For the first time in 2,000 years, wines are being made in Pompeii.
On the afternoon of August 24th in 79 AD, Mt. Vesuvius erupted, enveloping the coastal Southern Italian towns of Pompeii and Herculaneum in lava and ash. Both towns were buried until rediscovered in the eighteenth century, and digging began. Over the years, the excavations at Pompeii have uncovered a town that is mostly intact, and visitors from around the world can now see what a medium-sized town in ancient Rome’s provinces was really like. Monuments, the Roman forum, baths, temples, shops and the amphitheater (where animals and humans were routinely slaughtered on a massive scale) all tell the rustic tale of ancient Pompeii.
But travelers eager to imagine life as it once was can now go one step further: by tasting the kind of wine Pompeiians prized. In 1999, on five tiny vineyard lots within the walls of the old city, the Mastroberardino family began to make wine after a gap of nearly 2,000 years.
The Mastroberardino winemakers spent a year studying varieties before coming up with a combination of 85 percent Piedirosso and 15 percent Sciascinoso that was close to the original ancient Campanian wine, but would yield a top-quality modern product. Research suggests that most wine in the times of the Romans was, while widely drunk since clean water was not always available, strongly sweet. It contained additives such as resin, which were used both to preserve it, and as it began to oxidize, to disguise the taste. Even the prized Falernian wines (also from Campania) which the Romans aged for up to twenty years would have tasted like Sherry.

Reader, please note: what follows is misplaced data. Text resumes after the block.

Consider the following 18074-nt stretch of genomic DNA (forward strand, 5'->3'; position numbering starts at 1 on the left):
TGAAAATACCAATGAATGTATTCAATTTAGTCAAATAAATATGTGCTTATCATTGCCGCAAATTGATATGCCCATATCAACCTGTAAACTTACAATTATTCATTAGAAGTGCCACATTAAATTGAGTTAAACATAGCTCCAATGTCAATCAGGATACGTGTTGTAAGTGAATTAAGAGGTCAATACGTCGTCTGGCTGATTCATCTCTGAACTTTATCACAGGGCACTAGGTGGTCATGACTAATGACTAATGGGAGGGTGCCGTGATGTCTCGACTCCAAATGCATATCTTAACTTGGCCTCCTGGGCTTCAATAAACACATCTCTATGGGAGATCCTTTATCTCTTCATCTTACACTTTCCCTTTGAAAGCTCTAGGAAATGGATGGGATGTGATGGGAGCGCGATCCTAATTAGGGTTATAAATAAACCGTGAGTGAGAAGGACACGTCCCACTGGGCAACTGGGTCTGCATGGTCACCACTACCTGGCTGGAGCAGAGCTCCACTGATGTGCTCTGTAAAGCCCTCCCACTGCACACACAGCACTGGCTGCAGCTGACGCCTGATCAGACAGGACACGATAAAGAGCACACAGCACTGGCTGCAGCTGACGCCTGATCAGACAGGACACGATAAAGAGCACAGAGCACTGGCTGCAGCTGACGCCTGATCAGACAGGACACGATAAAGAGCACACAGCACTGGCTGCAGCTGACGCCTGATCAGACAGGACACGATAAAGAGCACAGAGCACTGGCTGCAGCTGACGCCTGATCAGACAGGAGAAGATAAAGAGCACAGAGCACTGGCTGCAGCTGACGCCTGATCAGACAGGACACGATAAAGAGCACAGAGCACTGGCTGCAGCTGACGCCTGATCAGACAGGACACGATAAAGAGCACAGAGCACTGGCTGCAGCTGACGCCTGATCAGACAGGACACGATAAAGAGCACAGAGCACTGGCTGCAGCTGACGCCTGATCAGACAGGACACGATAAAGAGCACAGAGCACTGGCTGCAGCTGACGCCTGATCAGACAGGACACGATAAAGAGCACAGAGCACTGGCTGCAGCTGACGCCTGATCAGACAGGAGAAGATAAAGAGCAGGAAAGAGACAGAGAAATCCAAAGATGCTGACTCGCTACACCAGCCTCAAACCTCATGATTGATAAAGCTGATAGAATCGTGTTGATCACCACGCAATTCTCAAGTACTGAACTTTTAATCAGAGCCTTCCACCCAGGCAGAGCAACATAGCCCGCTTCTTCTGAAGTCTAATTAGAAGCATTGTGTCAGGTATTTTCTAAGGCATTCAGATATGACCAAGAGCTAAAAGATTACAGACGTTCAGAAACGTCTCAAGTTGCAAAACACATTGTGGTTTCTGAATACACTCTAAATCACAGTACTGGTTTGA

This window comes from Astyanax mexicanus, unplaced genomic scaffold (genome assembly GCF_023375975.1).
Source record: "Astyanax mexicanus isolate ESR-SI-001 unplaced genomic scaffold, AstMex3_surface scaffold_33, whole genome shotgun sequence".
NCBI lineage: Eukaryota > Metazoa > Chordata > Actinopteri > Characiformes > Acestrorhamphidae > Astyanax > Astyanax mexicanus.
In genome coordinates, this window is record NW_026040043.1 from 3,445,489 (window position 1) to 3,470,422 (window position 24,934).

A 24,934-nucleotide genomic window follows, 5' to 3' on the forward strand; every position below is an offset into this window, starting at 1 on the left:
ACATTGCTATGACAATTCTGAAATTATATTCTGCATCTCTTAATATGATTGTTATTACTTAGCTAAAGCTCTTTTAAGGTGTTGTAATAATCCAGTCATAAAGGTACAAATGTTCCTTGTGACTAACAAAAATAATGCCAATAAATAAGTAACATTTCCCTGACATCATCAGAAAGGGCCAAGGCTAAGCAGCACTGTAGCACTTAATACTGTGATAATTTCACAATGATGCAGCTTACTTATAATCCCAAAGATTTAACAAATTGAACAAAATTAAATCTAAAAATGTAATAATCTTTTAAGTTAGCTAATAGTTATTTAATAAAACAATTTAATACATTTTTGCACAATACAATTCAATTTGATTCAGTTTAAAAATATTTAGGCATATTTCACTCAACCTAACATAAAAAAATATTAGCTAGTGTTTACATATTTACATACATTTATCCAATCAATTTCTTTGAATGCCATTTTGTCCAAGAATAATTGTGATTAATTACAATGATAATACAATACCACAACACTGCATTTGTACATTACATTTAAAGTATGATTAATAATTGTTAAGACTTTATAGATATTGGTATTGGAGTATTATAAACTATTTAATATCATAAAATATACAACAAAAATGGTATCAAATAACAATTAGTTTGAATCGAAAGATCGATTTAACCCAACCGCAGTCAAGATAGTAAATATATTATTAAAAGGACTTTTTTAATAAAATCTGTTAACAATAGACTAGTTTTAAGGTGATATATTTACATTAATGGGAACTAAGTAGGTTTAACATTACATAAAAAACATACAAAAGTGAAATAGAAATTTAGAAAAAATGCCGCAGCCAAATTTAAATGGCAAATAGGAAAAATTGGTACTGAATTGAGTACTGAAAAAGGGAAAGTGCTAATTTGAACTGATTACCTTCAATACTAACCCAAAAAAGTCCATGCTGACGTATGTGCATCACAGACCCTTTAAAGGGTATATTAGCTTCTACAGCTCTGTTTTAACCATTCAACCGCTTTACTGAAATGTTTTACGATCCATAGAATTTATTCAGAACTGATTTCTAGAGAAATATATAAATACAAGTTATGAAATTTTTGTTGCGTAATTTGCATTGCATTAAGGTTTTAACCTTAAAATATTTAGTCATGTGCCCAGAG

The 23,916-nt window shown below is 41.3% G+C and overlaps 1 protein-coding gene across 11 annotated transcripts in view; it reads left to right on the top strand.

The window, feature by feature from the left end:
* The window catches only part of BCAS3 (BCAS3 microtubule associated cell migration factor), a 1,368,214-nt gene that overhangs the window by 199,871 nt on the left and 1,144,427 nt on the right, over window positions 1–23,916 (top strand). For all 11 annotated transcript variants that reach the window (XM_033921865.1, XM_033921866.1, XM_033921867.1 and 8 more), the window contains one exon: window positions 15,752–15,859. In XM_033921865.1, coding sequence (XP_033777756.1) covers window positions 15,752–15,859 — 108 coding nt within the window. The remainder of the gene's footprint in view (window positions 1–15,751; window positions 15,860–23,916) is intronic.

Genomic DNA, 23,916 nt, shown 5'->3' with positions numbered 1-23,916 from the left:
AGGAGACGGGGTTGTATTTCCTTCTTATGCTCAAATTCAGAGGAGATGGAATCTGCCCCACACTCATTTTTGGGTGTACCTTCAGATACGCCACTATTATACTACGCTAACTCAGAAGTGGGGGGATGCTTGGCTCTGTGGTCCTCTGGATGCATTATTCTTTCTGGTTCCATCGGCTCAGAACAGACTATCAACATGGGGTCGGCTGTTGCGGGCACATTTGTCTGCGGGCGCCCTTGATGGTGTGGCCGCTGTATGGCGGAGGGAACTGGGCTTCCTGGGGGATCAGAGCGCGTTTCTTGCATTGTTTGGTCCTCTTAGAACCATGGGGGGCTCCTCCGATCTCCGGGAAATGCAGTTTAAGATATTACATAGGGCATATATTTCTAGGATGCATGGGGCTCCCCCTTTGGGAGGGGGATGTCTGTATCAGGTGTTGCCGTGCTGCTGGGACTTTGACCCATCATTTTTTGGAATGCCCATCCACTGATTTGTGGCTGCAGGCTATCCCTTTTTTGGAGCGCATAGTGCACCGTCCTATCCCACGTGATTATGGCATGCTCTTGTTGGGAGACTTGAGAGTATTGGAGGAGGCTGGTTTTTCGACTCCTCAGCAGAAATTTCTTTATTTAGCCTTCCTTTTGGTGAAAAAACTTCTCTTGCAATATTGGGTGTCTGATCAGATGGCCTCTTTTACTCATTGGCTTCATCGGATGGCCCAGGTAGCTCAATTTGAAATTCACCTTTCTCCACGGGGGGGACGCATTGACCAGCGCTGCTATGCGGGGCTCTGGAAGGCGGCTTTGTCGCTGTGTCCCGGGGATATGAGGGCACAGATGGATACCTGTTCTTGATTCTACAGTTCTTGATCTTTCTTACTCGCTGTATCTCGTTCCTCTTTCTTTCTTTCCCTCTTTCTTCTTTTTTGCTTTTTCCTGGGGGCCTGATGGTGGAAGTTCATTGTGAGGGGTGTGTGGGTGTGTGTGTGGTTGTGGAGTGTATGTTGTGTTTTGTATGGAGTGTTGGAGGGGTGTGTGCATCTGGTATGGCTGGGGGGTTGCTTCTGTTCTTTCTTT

The first vintage 2001 Villa dei Misteri was released in 2003 and sold to raise money for the preservation of the town. Big, rich and very intense, it sold easily at auction, and set the price for future releases. The per bottle price of the wine is $250.